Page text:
ARGENTINA - The Argentine government is to restrict beef exports for 15 days in a bid to halt the rise of prices in the domestic market.
Bernama.com reports that the decision was confirmed by Cabinet Chief Jorge Capitanich and sparked criticism by business leaders in the sector with some voices saying the strategy will have "no positive effects."
According to the Argentine government beef prices have climbed 54 per cent since the beginning of the year, a hike that "has no relation (to) costs' structure."
The Domestic Trade office run by Augusto Costa will reduce permits for beef shipments.
Over the past two weeks, cattle prices have jumped 10-15 per cent.
"The rise (corresponds) to speculation fueled constantly by media, economists and opposition representatives that have devaluation perspectives and a destabilizing interest that led to the retention in the cattle market", said Capitanich.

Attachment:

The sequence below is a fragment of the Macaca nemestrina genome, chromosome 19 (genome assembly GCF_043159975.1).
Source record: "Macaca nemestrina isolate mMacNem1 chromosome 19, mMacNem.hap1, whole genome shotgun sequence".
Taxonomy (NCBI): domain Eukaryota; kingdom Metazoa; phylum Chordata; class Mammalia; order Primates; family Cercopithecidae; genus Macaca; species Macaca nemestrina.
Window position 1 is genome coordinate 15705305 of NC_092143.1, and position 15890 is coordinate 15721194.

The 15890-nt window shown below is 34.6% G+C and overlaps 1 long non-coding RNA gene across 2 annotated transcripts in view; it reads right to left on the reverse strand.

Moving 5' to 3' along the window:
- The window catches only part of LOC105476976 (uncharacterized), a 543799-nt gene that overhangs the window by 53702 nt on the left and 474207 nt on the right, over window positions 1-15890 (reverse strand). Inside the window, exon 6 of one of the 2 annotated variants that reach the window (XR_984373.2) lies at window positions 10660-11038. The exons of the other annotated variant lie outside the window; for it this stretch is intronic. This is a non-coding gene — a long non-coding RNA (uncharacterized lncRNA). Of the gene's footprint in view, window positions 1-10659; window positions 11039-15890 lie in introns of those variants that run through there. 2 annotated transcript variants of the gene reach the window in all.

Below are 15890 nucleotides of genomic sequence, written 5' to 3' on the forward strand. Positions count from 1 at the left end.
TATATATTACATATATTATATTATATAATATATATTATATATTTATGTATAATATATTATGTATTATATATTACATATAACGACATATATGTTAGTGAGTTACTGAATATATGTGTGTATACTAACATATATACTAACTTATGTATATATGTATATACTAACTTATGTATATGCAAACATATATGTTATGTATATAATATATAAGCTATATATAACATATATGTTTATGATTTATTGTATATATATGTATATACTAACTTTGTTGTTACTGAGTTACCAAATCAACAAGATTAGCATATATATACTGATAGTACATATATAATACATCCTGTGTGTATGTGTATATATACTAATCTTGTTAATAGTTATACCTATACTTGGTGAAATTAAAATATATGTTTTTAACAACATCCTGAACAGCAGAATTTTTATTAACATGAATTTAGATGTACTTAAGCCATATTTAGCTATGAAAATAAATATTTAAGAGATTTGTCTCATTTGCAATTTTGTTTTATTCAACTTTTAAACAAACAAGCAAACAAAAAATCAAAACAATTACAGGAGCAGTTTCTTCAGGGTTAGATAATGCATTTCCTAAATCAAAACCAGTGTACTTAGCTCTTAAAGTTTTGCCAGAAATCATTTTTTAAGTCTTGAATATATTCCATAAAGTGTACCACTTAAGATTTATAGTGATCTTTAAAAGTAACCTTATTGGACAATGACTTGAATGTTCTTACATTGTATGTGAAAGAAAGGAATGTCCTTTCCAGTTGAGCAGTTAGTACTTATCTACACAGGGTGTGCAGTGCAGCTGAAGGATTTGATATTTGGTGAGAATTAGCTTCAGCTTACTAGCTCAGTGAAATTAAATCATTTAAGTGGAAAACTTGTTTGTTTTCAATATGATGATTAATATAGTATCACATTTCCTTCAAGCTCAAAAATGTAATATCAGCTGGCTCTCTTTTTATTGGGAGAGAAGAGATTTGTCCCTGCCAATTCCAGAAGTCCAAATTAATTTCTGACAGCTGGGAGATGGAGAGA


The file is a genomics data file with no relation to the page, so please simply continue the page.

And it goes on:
He added there is also "speculation resulting from the increase of exports with the European Union toll and trade perspectives with the Russian Federation."
The Head of the CICCRA Argentine beef trade chamber Miguel Schiariti criticized the government's decision saying "it will be insignificant and will have no positive effect."
The measure, Schiaritti told reporters, represents the "same ineffectiveness and ignorance over the (beef) sector" that ex Domestic Trade Secretary Guillermo Moreno had, widely questioned by the opposition and private-sector figures.
Moreno was replaced in his post in December last year by Augusto Costa, a close aide of Economy Minister Axel Kicillof.
The CICCRA chairman said that the rise in cattle prices follows a restriction in the supply due to roads' "bad conditions."
"This is no way to fix the situation; it is rather the repeat of the policies that led us to lose 10 million of cattle heads, to having 135 abattoirs closed and losing 16,000 jobs," Schiariti said calling for "rationality" as he said "stopping the trade of 6 per cent of what it is produced abroad can have no effect on the remaining 94 per cent."
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